This diamond rush was one of the main reasons why the building of a rail link to Luderitz became so important. The railway line was further extended as far as Holoog by November 1908, making it possible to transport goods and passengers from South Africa as well.
In 1909 Seeheim North was officially linked to Kalkfontein South (Karasburg today). Seeheim’s railway station now became a hive of activity, where steam locomotives had to be exchanged, provided with water and firewood (later coal), trucks meant for Luderitz, Keetmanshoop and Kalkfontein had to be shunted around, mail had to be separated and goods had to be loaded and unloaded. It was a veritable junction serving the three major towns in the south. The burgeoning workload meant inevitably that the town’s population grew as labourers were needed for all the different jobs.
To further emphasize the growth and importance of the town as a hub for the south, a post office was established in the station building on 25 April 1908. Until 1 June that year, mail was stamped at Brakwater (Brackwasser) with a temporary rubber stamp known as “Wanderstempel Type IV” A permanent metal stamp, indicating Seeheim as post office, was introduced on 15 June 1908. With the advent of the railway, the transport of mail on foot and per coach decreased and gradually ceased completely.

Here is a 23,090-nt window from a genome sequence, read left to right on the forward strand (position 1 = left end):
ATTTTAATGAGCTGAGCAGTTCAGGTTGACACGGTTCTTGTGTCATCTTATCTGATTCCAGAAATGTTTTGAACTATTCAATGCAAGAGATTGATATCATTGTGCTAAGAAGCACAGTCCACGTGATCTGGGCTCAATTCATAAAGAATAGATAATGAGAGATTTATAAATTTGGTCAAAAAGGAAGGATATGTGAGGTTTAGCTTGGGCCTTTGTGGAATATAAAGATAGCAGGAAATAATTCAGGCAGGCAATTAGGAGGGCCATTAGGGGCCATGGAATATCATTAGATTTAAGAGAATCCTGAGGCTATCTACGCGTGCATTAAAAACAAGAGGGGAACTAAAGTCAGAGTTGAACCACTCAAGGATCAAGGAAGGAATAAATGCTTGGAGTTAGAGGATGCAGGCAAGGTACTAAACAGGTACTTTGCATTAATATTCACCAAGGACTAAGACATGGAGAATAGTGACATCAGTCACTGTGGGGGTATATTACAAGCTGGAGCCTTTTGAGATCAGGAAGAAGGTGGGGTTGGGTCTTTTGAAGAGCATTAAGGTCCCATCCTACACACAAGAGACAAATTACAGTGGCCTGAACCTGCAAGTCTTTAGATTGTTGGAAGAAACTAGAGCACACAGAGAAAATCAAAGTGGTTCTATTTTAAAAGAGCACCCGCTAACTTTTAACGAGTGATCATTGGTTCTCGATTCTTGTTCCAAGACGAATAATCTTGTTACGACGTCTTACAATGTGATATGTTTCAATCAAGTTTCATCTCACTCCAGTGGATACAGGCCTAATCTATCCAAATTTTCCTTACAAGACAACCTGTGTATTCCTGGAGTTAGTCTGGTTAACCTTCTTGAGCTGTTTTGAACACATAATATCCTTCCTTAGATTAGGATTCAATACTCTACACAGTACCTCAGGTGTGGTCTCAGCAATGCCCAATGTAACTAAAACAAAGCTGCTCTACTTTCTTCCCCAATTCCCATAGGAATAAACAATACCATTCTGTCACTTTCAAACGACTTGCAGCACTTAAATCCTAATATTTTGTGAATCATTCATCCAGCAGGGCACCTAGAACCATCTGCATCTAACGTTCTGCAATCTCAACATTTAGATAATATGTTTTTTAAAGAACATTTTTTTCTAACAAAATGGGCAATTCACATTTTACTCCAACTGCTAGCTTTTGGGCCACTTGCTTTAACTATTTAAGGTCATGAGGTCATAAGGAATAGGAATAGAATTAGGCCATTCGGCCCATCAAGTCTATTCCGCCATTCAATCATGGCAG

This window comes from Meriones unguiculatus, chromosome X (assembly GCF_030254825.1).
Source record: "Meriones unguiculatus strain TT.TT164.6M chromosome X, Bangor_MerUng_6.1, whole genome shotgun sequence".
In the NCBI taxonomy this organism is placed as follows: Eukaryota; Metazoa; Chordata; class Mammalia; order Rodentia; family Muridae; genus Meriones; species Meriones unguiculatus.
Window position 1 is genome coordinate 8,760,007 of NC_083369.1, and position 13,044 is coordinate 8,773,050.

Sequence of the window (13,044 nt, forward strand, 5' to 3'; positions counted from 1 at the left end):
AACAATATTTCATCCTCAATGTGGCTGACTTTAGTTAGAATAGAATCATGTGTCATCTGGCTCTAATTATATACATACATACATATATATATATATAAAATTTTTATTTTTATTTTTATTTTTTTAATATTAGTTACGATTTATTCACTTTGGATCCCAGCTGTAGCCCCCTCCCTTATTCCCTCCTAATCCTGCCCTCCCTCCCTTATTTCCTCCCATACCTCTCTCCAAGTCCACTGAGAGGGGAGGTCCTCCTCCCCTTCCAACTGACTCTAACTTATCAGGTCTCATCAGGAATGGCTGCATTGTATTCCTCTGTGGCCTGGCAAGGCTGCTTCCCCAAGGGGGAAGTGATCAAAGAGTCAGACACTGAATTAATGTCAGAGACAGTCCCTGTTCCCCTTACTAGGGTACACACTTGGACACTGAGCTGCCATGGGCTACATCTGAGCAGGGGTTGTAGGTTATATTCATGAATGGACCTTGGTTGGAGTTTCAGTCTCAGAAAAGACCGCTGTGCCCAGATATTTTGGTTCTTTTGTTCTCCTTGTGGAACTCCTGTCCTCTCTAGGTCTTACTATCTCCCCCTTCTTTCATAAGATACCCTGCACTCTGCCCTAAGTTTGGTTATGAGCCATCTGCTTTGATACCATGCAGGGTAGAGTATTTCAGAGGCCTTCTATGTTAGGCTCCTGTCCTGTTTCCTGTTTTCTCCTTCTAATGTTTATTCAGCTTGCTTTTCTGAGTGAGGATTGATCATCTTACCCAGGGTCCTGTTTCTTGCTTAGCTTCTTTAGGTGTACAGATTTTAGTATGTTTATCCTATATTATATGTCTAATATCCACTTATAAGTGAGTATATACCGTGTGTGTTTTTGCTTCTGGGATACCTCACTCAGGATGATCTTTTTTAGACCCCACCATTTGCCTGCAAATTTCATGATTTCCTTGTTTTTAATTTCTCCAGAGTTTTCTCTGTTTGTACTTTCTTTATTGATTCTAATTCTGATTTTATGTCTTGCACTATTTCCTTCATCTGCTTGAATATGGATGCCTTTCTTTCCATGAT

This was a considerable improvement, not only as far as speed of delivery was concerned, but also from a safety point of view, as when the Fish River came down in flood, the mail could not get through, as evinced by a newspaper report of 19 March 1903, which stated that, while the mail carrier could manage to swim through the flooded river, the mail was lost to the flood.